Hotels and resort properties are developed by private partnerships, private developers, REITs, and others. Some developers also own hotel properties. Developers or owners typically contract with an operator- which can be a global hotel chain or a firm operating only in a local market- to manage hotel properties. Operators manage the daily operations of the lodging facility, hire and supervise staff, and establish budgets and pricing.

The main types of hotel properties include:

  • convention hotels-offering 400 to 500 rooms plus considerable banquet and meeting space along with many in-house or nearby dining and drinking options; usually connected to a convention center;
  • commercial hotels---containing 100 to 500 rooms with banquet and meeting space that caters to smaller business groups; more limited food and beverage services;
  • luxury hotels-offering fewer than 300 rooms with high-quality furnishings, amenities, and services; typically located in large metropolitan areas;
  • budget/economy hotels---containing 50 to 150 rooms with limited services and no restaurants or meeting space; average room rates are typically 20 to 50 percent below the rates of full-service hotels in the same area; usually located along highways outside central cities; further segmented into upper-, mid-, and lower-price tiers;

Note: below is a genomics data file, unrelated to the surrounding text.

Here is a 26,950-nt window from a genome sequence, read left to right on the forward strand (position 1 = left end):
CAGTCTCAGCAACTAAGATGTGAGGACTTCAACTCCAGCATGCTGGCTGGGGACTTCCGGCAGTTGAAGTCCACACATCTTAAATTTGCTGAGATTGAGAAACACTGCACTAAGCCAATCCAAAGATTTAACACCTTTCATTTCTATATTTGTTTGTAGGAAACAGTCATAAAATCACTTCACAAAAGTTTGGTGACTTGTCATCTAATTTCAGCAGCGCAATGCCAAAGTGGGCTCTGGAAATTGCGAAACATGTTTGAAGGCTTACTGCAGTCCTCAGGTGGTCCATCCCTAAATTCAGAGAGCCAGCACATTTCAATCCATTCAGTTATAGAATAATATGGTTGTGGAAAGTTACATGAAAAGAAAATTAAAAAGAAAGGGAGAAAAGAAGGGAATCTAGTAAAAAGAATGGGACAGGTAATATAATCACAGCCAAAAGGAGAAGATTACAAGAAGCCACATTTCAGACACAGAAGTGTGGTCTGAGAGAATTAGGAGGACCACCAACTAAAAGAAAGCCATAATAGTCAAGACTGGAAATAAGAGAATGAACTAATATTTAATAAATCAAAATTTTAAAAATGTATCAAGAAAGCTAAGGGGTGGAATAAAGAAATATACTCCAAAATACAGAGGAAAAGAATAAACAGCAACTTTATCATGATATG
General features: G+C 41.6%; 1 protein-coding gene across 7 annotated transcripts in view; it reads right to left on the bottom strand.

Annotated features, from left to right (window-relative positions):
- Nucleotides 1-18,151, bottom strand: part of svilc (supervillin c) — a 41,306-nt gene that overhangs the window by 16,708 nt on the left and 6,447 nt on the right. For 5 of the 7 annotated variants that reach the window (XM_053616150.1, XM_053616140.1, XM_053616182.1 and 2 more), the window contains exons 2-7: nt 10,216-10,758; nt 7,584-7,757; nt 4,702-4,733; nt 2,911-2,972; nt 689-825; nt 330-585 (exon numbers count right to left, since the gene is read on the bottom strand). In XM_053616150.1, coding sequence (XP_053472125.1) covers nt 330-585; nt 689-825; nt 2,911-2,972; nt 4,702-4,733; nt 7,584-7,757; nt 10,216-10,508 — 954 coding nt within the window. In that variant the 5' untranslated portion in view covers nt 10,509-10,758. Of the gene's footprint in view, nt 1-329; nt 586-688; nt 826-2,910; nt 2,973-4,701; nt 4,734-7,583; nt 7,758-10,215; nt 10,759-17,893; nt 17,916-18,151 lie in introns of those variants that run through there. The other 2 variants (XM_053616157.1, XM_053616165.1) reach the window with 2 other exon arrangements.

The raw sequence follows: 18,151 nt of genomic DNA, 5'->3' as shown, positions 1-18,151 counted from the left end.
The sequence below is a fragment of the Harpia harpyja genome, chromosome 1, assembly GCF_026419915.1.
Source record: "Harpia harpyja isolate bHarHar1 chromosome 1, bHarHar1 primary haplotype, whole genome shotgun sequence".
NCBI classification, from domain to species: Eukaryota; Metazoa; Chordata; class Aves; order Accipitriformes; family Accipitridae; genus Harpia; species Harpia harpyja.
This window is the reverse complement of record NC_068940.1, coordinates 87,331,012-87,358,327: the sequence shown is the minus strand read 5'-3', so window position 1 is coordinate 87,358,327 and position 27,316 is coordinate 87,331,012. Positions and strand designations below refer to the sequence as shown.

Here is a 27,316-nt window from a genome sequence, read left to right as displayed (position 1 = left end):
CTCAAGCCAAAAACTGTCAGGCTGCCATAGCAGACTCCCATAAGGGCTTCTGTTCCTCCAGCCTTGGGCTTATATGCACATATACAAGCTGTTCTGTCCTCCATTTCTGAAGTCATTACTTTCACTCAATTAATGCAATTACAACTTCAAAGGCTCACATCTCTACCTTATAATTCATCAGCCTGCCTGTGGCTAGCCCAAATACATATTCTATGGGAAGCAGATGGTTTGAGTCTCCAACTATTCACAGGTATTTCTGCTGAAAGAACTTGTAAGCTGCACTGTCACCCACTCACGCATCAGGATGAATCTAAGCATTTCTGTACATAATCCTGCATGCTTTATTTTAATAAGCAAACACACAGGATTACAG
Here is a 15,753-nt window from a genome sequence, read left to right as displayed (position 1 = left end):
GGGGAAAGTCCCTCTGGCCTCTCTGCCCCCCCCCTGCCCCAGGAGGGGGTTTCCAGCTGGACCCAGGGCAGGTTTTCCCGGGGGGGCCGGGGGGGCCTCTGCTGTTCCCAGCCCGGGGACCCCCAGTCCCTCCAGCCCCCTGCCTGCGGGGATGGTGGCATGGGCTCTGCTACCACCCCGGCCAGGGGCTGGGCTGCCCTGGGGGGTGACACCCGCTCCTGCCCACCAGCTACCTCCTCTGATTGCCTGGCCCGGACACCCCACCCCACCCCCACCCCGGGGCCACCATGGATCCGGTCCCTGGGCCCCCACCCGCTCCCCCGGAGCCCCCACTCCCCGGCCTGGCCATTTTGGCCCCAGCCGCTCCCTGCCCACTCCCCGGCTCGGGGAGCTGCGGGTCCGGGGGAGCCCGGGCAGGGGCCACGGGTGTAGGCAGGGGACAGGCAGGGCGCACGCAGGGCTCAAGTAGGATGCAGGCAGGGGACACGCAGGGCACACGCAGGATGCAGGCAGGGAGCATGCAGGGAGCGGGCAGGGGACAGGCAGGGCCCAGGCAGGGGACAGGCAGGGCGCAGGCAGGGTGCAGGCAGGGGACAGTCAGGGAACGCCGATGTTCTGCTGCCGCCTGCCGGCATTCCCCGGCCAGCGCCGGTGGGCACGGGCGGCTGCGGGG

• all suites- offering rooms that are larger than normal and have a living area and separate kitchen area; target markets are long-stay business travelers and families; further segmented into urban, suburban, and residential markets; and
  • conference centers- ranging from 200 to 400 rooms and providing a large number of dedicated meeting rooms plus food and beverage services; marketed as self-contained, distraction-free environments for executive and professional meetings and events; typically located in rural or suburban office districts in or near major metropolitan areas.

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